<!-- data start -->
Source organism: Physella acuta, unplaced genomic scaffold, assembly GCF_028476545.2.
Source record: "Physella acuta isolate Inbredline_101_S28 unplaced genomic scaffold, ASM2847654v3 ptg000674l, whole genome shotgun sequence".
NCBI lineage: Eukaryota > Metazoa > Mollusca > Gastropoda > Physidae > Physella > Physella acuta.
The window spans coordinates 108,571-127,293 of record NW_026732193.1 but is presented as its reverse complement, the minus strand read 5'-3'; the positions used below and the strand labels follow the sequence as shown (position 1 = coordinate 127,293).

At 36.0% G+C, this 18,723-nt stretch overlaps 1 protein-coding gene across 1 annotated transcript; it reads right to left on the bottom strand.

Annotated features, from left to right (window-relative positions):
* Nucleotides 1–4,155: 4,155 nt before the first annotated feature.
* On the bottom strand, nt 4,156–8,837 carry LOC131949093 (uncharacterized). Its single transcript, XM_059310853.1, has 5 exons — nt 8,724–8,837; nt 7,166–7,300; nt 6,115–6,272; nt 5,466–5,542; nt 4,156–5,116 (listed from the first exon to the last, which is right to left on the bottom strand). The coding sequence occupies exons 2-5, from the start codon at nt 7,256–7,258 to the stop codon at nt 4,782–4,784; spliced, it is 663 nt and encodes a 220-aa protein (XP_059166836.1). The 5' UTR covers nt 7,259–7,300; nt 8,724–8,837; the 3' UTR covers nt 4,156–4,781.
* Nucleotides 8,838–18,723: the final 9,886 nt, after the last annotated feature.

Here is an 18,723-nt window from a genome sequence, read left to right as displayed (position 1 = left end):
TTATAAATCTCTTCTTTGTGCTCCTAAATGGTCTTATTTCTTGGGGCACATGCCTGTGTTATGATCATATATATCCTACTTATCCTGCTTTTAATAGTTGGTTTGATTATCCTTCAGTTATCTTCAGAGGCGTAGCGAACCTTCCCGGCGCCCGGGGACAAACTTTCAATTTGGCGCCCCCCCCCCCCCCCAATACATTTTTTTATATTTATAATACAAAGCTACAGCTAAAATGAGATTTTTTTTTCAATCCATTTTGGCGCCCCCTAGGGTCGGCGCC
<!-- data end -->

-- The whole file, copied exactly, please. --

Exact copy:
Source organism: Physella acuta, unplaced genomic scaffold, assembly GCF_028476545.2.
Source record: "Physella acuta isolate Inbredline_101_S28 unplaced genomic scaffold, ASM2847654v3 ptg000674l, whole genome shotgun sequence".
NCBI lineage: Eukaryota > Metazoa > Mollusca > Gastropoda > Physidae > Physella > Physella acuta.
The window spans coordinates 108,571-127,293 of record NW_026732193.1 but is presented as its reverse complement, the minus strand read 5'-3'; the positions used below and the strand labels follow the sequence as shown (position 1 = coordinate 127,293).

At 36.0% G+C, this 18,723-nt stretch overlaps 1 protein-coding gene across 1 annotated transcript; it reads right to left on the bottom strand.

Annotated features, from left to right (window-relative positions):
* Nucleotides 1–4,155: 4,155 nt before the first annotated feature.
* On the bottom strand, nt 4,156–8,837 carry LOC131949093 (uncharacterized). Its single transcript, XM_059310853.1, has 5 exons — nt 8,724–8,837; nt 7,166–7,300; nt 6,115–6,272; nt 5,466–5,542; nt 4,156–5,116 (listed from the first exon to the last, which is right to left on the bottom strand). The coding sequence occupies exons 2-5, from the start codon at nt 7,256–7,258 to the stop codon at nt 4,782–4,784; spliced, it is 663 nt and encodes a 220-aa protein (XP_059166836.1). The 5' UTR covers nt 7,259–7,300; nt 8,724–8,837; the 3' UTR covers nt 4,156–4,781.
* Nucleotides 8,838–18,723: the final 9,886 nt, after the last annotated feature.

Here is an 18,723-nt window from a genome sequence, read left to right as displayed (position 1 = left end):
TTATAAATCTCTTCTTTGTGCTCCTAAATGGTCTTATTTCTTGGGGCACATGCCTGTGTTATGATCATATATATCCTACTTATCCTGCTTTTAATAGTTGGTTTGATTATCCTTCAGTTATCTTCAGAGGCGTAGCGAACCTTCCCGGCGCCCGGGGACAAACTTTCAATTTGGCGCCCCCCCCCCCCCCCAATACATTTTTTTATATTTATAATACAAAGCTACAGCTAAAATGAGATTTTTTTTTCAATCCATTTTGGCGCCCCCTAGGGTCGGCGCC